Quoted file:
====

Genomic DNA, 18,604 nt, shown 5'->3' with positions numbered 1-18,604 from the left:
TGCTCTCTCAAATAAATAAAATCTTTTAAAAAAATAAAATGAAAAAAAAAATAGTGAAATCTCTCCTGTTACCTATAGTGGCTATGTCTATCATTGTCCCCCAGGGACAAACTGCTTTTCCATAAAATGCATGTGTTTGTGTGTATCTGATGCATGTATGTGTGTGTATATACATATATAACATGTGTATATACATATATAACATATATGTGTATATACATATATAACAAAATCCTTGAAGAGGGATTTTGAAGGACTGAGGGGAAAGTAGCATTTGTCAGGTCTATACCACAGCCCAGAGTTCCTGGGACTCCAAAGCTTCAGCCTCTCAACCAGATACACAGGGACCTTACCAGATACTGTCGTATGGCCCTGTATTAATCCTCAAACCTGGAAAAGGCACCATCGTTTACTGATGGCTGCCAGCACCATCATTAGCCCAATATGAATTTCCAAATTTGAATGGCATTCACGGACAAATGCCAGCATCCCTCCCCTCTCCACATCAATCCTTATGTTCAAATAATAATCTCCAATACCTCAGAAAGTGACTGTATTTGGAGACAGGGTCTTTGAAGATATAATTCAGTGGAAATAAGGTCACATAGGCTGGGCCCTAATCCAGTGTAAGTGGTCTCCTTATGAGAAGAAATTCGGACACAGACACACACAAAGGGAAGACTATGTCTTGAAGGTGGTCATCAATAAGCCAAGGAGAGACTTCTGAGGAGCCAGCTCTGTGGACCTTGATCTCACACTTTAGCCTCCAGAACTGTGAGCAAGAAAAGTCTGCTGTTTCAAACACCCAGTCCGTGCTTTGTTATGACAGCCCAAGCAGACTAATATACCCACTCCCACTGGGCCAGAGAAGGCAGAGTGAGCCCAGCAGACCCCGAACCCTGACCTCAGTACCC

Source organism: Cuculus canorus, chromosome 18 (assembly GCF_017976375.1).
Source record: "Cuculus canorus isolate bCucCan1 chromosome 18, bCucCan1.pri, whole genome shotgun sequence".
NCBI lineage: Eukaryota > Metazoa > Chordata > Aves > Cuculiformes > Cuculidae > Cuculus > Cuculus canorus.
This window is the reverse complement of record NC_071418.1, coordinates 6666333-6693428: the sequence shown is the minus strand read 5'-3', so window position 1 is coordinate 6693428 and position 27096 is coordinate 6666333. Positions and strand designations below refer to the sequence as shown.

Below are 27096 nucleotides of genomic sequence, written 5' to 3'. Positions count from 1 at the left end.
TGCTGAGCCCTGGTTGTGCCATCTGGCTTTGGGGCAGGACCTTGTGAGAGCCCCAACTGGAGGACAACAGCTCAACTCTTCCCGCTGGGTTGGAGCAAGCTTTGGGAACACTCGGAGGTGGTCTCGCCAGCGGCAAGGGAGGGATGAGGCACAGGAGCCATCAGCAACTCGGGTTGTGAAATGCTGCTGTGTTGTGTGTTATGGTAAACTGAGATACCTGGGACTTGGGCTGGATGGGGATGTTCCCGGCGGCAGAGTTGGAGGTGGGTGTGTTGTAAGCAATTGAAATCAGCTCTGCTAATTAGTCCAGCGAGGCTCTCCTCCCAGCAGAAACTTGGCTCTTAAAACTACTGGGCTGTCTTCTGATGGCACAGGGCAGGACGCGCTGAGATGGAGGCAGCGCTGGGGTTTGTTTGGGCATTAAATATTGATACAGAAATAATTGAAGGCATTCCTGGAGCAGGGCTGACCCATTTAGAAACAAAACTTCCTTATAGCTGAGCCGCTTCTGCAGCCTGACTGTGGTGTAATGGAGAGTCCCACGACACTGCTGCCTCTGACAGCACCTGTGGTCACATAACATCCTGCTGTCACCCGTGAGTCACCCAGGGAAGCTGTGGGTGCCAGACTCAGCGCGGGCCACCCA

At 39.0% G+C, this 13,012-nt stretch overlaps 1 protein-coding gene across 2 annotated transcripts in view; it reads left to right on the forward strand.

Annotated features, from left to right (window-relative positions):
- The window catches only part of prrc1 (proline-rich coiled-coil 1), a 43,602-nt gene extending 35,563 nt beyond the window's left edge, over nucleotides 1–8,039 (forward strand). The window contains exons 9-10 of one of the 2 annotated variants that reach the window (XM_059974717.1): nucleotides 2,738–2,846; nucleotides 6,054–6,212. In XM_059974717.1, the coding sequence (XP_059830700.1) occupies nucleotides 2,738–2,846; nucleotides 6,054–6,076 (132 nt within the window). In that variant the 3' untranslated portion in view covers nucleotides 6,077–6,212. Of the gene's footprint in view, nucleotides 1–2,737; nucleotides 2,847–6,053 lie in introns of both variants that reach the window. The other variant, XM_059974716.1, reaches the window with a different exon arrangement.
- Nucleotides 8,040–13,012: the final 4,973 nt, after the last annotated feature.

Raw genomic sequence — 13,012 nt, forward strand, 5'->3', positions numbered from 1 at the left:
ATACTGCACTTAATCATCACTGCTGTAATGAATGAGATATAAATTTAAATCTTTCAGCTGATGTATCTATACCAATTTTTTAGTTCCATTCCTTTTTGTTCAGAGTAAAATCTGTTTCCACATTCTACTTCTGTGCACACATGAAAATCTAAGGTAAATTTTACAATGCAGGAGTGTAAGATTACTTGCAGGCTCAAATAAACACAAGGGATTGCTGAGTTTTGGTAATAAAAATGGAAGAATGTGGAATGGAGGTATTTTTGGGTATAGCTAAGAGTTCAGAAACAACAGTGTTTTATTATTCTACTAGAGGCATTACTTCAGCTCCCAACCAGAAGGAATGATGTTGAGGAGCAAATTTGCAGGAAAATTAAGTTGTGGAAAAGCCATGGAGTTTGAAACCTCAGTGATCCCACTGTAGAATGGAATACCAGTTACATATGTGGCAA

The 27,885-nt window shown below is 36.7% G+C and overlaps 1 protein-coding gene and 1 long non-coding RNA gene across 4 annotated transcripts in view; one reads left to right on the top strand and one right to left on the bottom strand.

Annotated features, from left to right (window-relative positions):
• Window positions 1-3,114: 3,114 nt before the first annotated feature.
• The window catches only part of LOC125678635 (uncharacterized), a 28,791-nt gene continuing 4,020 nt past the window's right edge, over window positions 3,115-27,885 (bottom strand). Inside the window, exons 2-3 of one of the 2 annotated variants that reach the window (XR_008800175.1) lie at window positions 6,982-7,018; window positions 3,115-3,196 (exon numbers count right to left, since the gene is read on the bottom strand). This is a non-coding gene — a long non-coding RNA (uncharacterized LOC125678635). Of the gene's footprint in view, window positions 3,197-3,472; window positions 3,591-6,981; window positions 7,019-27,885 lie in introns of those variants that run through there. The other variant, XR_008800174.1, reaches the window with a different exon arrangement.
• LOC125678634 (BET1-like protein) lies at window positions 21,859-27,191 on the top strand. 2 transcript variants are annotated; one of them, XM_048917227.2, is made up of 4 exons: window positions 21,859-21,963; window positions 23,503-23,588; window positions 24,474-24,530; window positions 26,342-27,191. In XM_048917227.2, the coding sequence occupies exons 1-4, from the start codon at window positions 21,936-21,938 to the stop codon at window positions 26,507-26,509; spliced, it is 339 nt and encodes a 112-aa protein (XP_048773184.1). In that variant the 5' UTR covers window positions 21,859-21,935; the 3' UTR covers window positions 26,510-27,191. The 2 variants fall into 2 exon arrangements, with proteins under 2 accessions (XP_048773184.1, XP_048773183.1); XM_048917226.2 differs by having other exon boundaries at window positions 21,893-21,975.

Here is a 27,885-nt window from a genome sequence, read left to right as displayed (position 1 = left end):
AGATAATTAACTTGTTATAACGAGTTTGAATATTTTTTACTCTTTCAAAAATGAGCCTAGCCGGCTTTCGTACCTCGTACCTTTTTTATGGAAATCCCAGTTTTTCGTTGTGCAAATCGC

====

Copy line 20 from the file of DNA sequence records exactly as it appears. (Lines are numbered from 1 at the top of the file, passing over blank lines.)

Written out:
Here is a 27,885-nt window from a genome sequence, read left to right as displayed (position 1 = left end):